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I have a specific network environment. Its a DTN(Delay Tolerant Network) network without continous connectivity, situated on the sea, where nodes are ships. There is also a server that is a part of land infrastructure, for clarity lets name it server B. On each ship there is a computer that has custom routing software installed and also acts like a www server. On the www server there is a web email service, where users register and login with their email accounts. They should be able to read their mails and send new emails. Because the network connectivity isn't continous we can't use directly IMAP, POP, SMTP protocols to communicate with mail servers. The idea is that server B on land infrastructure will make the communication on behalf of the user. So web server on the ship will send a message containing mail information encrypted with server B certificate to some transit nodes in the network when they meet and server B decrypt that message and make the IMAP communication. The user can also register at server B and tell it, that it should check inbox messages for every 5min and if there are new mails send them addressed to the ship.

The problem is that passwords stored in the database can't be hashes, because server B wouldn't be able to make the SMTP, IMAP dialog were hashes are unacceptable. My soution is to store in the DB at servers encrypted passwords with server B certificate. When server B wan't to make SMTP it decrypt passwords with it's private key. The drawbacks of this solution is that it is slow and when private key of server B is disclosed then all user passwords can by decrypt.

Is there any better solution for this problem?

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You seem to be re-inventing the wheel. The Internet was originally designed for clients that connect at irregular intervals. The server on the land is your mail server. The infrastructure machine on the ship can just mirror or buffer the information to the many clients on the ship. The Internet was designed to solve just this sort of problem, and there is tons of legacy software for this.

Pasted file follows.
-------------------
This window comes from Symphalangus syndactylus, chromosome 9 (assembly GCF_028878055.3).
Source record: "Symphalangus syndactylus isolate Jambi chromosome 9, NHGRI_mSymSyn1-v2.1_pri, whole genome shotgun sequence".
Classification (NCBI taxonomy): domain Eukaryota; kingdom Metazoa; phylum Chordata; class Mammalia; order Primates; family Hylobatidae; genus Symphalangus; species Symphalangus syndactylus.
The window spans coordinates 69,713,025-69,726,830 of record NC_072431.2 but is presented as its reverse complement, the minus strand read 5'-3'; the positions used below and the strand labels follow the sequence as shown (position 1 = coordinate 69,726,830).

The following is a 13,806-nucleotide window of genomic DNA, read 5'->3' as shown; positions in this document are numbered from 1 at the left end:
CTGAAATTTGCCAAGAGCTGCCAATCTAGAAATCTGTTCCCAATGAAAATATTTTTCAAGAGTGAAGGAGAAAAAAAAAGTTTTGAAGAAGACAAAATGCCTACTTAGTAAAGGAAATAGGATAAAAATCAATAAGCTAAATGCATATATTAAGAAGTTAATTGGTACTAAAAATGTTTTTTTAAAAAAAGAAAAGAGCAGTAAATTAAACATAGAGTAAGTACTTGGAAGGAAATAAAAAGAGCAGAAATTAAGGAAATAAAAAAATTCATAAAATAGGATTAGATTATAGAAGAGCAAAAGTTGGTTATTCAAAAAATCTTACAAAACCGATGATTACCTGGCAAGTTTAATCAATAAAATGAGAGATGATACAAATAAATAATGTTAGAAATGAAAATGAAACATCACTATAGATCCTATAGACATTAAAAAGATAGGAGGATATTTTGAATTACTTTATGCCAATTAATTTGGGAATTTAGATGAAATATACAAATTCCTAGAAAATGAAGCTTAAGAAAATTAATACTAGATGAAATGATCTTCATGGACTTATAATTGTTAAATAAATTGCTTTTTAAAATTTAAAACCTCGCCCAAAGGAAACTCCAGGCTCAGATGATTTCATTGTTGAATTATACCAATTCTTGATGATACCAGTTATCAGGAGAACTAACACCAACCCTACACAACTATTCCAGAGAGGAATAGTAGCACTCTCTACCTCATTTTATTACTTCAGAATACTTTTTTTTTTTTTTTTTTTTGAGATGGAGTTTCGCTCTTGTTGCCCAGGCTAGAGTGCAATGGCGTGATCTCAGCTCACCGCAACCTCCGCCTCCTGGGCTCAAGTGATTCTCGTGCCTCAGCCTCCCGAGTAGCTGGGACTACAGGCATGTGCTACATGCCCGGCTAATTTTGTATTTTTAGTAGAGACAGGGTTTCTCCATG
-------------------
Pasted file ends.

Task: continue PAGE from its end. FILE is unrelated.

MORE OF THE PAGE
Probably you can configure two mail servers that will handle this for you without you having to write a single line of code. You need a mail server on land, and a mail server on the ship. When the ship has Internet access, it can query the land-based mail server to get the new mail for recipients on the ship. There does not need to be an exchange of passwords if the land-based mail had a verified list of email addresses for people on the ship.

Put another way, you can set up a domain for the ship and everyone on the ship is mailbox@ship.com or something. Then the normal mail routing protocol will deliver the mail to the ship when its mail server connects to your land-based network.

There shouldn't be any password problems if you configure mail routing properly. The mail server on the ship will check each user's password when they connect to get their mail.

  • Could you say something more?,How does this apply to passwords. – Russian Gepetto Apr 16 '16 at 12:38
  • The end users who will be collecting their email aboard ship will only need to authenticate to the shipboard mail server. They don't need to authenticate to the land-based mail server at all, because the mail transport protocol (SMTP, with or without TLS) does not require user-level authentication (without TLS, no authentication is needed, and with TLS certificates, not passwords, are used). So the users' passwords never need to leave the shipboard server. – Mike McManus May 16 '16 at 21:51

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